The Varanus Island gas explosion and subsequent loss of around 30 percent of the state’s gas supplies is creating serious problems for the state’s massive mining industry and will affect productivity and supply for months, rather than weeks.
“Western Australia supplies about a third of the world’s iron ore, 20 percent of the gold and tens of thousands of tonnes of copper, nickel, zinc, lead and other industrial staples.”
PERTH (Reuters) – Western Australian miners, which supply the world with metals and iron ore, fear sharp falls in productivity and lay-offs after a gas-plant explosion robbed them of power, industry and local government officials said on Sunday.
“This is very serious,” Reg Howard Smith, head of the state’s Chamber of Minerals and Energy, said after crisis talks with some of the world’s biggest resources firms, including BHP Billiton BHP..AX(BLT.L), Rio Tinto (RIO.AX)(RIO.L) and BP (BP.L).
“We’re seeing some stand-downs of staff occurring and we’re still deciding what needs to be done,” Smith told Reuters.
Western Australia lost about a third of its energy supplies last week when an explosion crippled a gas-handling plant on the tiny island of Varanus, about 100 km (62 miles) off Australia’s northwest coast. The Varanus plant, close to offshore gas fields, is operated by a unit of U.S.-based Apache Corp (APA.N).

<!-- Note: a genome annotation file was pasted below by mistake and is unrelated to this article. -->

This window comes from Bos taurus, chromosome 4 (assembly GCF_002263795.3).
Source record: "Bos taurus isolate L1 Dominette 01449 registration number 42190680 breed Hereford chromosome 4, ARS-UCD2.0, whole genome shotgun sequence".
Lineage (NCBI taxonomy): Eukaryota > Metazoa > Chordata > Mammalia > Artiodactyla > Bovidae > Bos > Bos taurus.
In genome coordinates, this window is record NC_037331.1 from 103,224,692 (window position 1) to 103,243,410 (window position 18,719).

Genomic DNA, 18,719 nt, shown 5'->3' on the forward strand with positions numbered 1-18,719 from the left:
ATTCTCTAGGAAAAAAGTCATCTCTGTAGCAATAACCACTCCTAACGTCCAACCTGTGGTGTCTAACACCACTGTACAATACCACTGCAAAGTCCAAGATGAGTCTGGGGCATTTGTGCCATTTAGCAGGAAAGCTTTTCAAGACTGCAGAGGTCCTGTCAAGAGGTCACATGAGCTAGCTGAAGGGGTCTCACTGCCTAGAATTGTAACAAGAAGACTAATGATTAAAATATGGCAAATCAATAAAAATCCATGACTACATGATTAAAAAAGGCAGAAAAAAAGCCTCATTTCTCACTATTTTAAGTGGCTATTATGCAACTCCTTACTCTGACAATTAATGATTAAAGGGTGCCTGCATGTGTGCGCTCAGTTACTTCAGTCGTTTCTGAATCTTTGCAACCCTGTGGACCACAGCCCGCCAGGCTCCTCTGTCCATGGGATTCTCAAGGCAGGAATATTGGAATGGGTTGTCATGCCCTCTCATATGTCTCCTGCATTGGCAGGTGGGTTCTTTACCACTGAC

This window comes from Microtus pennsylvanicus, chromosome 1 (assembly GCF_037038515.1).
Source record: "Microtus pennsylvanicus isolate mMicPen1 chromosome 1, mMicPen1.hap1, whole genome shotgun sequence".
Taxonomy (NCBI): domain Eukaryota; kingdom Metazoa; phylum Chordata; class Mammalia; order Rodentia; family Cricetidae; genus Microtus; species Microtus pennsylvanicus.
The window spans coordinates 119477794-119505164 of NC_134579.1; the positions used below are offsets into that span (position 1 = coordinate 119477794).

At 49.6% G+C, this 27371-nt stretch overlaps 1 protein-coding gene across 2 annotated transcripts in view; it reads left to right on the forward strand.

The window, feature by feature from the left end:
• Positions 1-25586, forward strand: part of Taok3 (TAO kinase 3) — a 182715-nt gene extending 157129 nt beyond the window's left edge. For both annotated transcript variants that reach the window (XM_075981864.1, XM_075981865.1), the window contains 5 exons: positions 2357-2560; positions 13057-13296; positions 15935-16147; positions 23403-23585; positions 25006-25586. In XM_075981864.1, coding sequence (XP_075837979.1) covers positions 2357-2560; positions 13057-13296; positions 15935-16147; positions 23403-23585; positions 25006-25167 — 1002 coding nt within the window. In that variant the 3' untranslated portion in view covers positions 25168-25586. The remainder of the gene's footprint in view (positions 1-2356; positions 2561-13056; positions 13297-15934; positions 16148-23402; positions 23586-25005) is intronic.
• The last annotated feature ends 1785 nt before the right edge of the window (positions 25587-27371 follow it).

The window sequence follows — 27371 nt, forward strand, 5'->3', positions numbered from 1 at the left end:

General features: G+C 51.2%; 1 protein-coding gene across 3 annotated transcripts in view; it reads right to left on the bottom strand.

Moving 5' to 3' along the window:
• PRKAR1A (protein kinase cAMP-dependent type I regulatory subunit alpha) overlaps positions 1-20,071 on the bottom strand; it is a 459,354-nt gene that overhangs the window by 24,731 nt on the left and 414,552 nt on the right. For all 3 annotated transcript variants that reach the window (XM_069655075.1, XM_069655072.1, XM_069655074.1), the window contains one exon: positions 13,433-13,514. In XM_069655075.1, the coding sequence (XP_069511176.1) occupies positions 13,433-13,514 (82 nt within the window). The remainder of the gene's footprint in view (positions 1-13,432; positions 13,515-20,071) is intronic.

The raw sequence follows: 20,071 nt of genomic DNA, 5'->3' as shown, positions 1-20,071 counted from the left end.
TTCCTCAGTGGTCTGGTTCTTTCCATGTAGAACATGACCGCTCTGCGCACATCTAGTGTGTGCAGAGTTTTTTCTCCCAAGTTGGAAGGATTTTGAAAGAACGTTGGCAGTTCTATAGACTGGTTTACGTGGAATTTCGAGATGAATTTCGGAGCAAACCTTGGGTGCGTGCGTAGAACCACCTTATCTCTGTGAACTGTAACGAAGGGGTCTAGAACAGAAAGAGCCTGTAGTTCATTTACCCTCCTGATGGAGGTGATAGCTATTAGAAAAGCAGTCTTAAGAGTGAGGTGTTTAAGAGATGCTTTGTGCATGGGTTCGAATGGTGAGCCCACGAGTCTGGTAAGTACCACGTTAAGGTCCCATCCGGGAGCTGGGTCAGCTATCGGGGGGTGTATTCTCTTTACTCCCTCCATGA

Tim Wall, managing director of Apache’s Australian unit, said on Sunday he was sticking with an earlier estimate of “months, not weeks” before damage to the plant and associated gas pipelines was repaired and operations could restart.
Western Australia’s state government is trying to import more diesel from Asia to offset the drop in gas supplies, state premier Alan Carpenter said, noting that BP, which operates a diesel refinery in the state, was already at maximum production.
But getting diesel to remote, outback mines could take time.
“There is no wand to make this crisis disappear,” Carpenter told reporters on Sunday. “It’s one thing to get the diesel here on ships and another to where it’s needed by truck.”
Western Australia supplies about a third of the world’s iron ore, 20 percent of the gold and tens of thousands of tonnes of copper, nickel, zinc, lead and other industrial staples.